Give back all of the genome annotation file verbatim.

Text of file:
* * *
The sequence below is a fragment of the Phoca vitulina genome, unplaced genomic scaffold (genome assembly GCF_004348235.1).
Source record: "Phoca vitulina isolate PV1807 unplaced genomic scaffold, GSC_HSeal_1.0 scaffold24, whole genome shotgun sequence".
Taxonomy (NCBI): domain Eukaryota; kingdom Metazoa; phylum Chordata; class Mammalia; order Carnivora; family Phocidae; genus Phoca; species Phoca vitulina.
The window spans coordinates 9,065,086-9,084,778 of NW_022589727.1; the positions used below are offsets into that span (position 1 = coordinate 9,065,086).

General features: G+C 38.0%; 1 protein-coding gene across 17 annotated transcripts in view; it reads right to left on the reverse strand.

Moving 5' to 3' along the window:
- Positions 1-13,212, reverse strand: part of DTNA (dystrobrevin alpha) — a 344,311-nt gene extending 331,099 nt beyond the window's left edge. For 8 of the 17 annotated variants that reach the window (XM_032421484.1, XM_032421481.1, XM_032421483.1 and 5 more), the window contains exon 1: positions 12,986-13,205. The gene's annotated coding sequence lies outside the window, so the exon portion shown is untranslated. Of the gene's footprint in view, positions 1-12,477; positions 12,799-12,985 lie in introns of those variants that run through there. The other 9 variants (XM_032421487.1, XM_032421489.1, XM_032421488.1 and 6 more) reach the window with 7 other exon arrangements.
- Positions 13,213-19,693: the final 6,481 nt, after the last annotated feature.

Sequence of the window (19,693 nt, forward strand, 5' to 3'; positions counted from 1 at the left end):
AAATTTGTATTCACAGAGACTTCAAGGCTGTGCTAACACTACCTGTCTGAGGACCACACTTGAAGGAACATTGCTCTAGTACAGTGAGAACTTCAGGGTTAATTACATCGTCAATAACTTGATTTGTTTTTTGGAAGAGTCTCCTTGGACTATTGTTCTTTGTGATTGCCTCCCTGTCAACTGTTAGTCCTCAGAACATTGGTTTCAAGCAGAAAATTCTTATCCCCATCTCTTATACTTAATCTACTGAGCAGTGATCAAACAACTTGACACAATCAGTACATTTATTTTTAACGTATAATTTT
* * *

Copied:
The sequence below is a fragment of the Phoca vitulina genome, unplaced genomic scaffold (genome assembly GCF_004348235.1).
Source record: "Phoca vitulina isolate PV1807 unplaced genomic scaffold, GSC_HSeal_1.0 scaffold24, whole genome shotgun sequence".
Taxonomy (NCBI): domain Eukaryota; kingdom Metazoa; phylum Chordata; class Mammalia; order Carnivora; family Phocidae; genus Phoca; species Phoca vitulina.
The window spans coordinates 9,065,086-9,084,778 of NW_022589727.1; the positions used below are offsets into that span (position 1 = coordinate 9,065,086).

General features: G+C 38.0%; 1 protein-coding gene across 17 annotated transcripts in view; it reads right to left on the reverse strand.

Moving 5' to 3' along the window:
- Positions 1-13,212, reverse strand: part of DTNA (dystrobrevin alpha) — a 344,311-nt gene extending 331,099 nt beyond the window's left edge. For 8 of the 17 annotated variants that reach the window (XM_032421484.1, XM_032421481.1, XM_032421483.1 and 5 more), the window contains exon 1: positions 12,986-13,205. The gene's annotated coding sequence lies outside the window, so the exon portion shown is untranslated. Of the gene's footprint in view, positions 1-12,477; positions 12,799-12,985 lie in introns of those variants that run through there. The other 9 variants (XM_032421487.1, XM_032421489.1, XM_032421488.1 and 6 more) reach the window with 7 other exon arrangements.
- Positions 13,213-19,693: the final 6,481 nt, after the last annotated feature.

Sequence of the window (19,693 nt, forward strand, 5' to 3'; positions counted from 1 at the left end):
AAATTTGTATTCACAGAGACTTCAAGGCTGTGCTAACACTACCTGTCTGAGGACCACACTTGAAGGAACATTGCTCTAGTACAGTGAGAACTTCAGGGTTAATTACATCGTCAATAACTTGATTTGTTTTTTGGAAGAGTCTCCTTGGACTATTGTTCTTTGTGATTGCCTCCCTGTCAACTGTTAGTCCTCAGAACATTGGTTTCAAGCAGAAAATTCTTATCCCCATCTCTTATACTTAATCTACTGAGCAGTGATCAAACAACTTGACACAATCAGTACATTTATTTTTAACGTATAATTTT